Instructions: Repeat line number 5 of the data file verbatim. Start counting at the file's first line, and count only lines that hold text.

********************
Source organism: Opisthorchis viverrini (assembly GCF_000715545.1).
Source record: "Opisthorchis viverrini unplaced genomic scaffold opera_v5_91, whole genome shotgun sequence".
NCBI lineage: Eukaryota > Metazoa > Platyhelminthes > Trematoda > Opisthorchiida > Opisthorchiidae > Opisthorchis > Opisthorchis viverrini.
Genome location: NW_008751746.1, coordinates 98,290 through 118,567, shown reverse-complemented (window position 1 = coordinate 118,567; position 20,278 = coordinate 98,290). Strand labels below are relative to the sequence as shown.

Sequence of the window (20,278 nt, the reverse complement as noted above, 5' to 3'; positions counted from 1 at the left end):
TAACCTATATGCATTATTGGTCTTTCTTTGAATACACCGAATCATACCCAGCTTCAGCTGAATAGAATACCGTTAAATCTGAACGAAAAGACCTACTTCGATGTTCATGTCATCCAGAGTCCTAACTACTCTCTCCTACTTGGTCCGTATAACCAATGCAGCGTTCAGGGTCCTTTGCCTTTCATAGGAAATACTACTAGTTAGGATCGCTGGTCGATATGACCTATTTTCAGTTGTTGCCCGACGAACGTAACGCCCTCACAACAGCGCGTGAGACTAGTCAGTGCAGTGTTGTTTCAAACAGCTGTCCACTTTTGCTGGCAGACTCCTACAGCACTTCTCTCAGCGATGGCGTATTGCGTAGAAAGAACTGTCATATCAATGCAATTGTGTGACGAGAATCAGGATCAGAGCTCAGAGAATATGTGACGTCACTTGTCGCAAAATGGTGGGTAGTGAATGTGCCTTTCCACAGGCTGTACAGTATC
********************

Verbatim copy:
Sequence of the window (20,278 nt, the reverse complement as noted above, 5' to 3'; positions counted from 1 at the left end):